We also think that Ms. Stelluti's conduct was malicious within the meaning of § 523(a)(6). The bankruptcy court found that, even though Ms. Stelluti believed that the proceeds did not belong to Navistar Financial, her actions in transferring the funds constituted malicious conduct that injured Navistar Financial. Although Ms. Stelluti believed at the time that the proceeds in the Crossroads Operating Account were the property of Crossroads, we think that the circumstances under which she transferred the funds to the out-of-state bank accounts show that her conduct was malicious. When Ms. Stelluti drove with her husband approximately 60 miles to Connecticut to transfer the funds to new accounts, there was no other purpose for their conduct except to harm the interests of Navistar Financial. Ms. Stelluti does not indicate that there were any legitimate personal or business justifications for their actions. In fact, their only connection to Greenwich, Connecticut, the location of the new bank accounts, was that a grandchild lived there. Under these circumstances, we think that it can be implied from Ms. Stelluti's actions in transferring the funds that her conduct was malicious.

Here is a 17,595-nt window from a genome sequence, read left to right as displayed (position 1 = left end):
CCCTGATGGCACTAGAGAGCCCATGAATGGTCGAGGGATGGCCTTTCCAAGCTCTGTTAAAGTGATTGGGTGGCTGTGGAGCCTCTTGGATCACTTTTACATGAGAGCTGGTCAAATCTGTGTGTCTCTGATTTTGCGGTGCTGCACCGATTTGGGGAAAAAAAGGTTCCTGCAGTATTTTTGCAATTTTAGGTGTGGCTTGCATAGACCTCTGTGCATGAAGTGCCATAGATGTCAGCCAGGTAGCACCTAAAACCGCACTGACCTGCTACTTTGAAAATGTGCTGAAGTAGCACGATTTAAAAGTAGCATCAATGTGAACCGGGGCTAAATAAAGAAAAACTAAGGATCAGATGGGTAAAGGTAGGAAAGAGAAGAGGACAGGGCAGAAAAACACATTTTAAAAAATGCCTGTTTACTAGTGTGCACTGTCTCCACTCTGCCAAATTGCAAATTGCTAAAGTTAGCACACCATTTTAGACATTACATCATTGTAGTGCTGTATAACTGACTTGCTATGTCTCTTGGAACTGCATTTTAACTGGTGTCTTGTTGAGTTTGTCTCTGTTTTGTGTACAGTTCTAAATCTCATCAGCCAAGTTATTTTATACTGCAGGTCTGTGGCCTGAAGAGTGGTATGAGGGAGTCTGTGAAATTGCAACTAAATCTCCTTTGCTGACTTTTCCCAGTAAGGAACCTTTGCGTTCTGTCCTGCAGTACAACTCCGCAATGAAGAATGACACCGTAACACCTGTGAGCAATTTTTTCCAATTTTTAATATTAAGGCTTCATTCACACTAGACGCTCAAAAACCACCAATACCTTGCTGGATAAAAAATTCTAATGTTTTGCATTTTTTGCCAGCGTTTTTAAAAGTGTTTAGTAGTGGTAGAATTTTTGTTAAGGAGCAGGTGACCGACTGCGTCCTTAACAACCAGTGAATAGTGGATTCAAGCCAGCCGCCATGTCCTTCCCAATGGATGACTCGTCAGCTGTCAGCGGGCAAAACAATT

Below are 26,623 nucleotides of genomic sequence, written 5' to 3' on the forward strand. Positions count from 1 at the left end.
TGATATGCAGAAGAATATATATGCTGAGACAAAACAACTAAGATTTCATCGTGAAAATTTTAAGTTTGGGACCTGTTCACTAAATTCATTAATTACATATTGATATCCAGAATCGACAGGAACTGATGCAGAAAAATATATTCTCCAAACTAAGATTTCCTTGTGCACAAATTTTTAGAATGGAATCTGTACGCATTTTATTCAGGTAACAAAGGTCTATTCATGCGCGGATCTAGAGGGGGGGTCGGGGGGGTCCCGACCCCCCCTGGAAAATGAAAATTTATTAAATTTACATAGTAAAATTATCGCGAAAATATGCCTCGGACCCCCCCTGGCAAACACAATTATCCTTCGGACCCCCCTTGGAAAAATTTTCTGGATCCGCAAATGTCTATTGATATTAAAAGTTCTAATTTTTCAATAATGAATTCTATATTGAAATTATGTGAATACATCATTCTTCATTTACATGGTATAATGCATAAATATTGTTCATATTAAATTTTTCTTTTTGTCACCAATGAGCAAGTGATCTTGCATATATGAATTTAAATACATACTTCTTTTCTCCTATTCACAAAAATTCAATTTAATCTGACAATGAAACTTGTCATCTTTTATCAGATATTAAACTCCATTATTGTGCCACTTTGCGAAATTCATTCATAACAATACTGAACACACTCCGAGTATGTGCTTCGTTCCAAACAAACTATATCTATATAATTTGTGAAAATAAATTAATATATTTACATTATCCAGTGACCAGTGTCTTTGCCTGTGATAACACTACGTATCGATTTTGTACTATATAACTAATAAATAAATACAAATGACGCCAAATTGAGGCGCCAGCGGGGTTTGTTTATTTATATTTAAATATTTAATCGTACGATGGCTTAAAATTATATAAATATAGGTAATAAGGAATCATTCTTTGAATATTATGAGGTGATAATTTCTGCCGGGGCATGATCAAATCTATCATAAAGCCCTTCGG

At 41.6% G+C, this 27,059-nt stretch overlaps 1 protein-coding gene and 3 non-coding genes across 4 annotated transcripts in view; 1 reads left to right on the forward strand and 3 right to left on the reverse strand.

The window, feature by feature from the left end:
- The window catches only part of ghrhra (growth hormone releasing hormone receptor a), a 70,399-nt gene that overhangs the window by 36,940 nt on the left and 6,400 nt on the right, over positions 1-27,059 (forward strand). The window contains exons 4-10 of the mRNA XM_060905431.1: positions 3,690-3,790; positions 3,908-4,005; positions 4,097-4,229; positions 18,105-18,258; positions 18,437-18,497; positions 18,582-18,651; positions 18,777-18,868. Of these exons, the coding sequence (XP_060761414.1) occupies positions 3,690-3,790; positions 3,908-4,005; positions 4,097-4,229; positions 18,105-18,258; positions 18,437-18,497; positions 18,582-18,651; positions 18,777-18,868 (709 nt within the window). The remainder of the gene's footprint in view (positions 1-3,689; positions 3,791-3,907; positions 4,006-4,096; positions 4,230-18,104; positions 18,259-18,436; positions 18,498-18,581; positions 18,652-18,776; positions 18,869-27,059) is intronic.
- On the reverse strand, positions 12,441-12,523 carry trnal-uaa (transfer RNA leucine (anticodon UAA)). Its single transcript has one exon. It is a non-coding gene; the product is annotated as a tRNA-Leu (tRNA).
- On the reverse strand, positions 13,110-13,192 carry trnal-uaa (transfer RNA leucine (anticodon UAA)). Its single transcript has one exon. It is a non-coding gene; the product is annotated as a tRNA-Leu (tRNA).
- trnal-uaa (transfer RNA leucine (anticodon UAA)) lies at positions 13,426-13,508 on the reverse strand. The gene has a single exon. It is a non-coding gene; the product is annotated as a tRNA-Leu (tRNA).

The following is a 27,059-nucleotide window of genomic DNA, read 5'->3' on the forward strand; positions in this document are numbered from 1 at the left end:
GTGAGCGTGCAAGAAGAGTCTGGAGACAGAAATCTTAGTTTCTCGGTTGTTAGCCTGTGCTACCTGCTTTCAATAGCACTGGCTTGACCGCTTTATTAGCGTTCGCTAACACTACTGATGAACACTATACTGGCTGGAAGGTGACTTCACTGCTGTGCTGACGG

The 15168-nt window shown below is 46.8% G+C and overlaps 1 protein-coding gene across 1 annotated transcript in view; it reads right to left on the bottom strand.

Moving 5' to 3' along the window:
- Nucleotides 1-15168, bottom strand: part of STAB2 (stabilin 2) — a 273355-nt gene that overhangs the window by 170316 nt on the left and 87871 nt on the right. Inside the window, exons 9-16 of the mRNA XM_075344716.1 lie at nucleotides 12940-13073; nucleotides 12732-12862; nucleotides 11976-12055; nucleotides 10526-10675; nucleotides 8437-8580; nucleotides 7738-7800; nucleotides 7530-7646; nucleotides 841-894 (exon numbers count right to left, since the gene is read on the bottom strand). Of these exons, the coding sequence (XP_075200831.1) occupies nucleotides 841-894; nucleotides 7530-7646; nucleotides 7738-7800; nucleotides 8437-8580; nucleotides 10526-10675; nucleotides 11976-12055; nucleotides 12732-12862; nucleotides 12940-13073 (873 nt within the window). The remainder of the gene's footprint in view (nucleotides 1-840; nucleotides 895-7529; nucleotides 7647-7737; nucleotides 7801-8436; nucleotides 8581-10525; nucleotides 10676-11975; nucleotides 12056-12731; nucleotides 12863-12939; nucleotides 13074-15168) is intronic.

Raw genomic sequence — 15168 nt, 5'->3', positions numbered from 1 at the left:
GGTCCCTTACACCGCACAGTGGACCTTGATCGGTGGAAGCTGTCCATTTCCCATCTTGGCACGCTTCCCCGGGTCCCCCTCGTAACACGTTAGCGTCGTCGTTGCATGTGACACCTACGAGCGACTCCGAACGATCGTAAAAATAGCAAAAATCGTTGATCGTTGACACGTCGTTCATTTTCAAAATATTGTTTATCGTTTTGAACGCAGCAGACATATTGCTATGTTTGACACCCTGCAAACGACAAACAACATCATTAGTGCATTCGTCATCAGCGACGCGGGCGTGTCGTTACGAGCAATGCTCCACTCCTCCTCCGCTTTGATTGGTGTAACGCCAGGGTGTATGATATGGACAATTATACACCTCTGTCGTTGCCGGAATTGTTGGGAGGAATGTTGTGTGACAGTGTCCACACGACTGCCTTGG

Accordingly, Ms. Stelluti's conduct in transferring $480,000 of the proceeds to new accounts in Connecticut was willful and malicious within the meaning of § 523(a)(6). Her actions in diverting these funds injured Navistar Financial, since Navistar Financial was hindered from receiving any of these funds, which subsequently were used by the Stellutis for their own benefit. Thus, the district court properly affirmed the order of the bankruptcy court that found that Ms. Stelluti's debt to Navistar Financial in the amount of $480,000 was nondischargeable under § 523(a)(6).
In view of the foregoing, we affirm the judgment of the district court.
1. The remaining portion of the proceeds in the Crossroads Operating Account, consisting of approximately $141,000, was withdrawn by the Stellutis in other transactions. To the extent that Ms. Stelluti was liable for this amount, her debt was held to be dischargeable and this portion of her indebtedness is not at issue on this appeal.
MINER, Circuit Judge: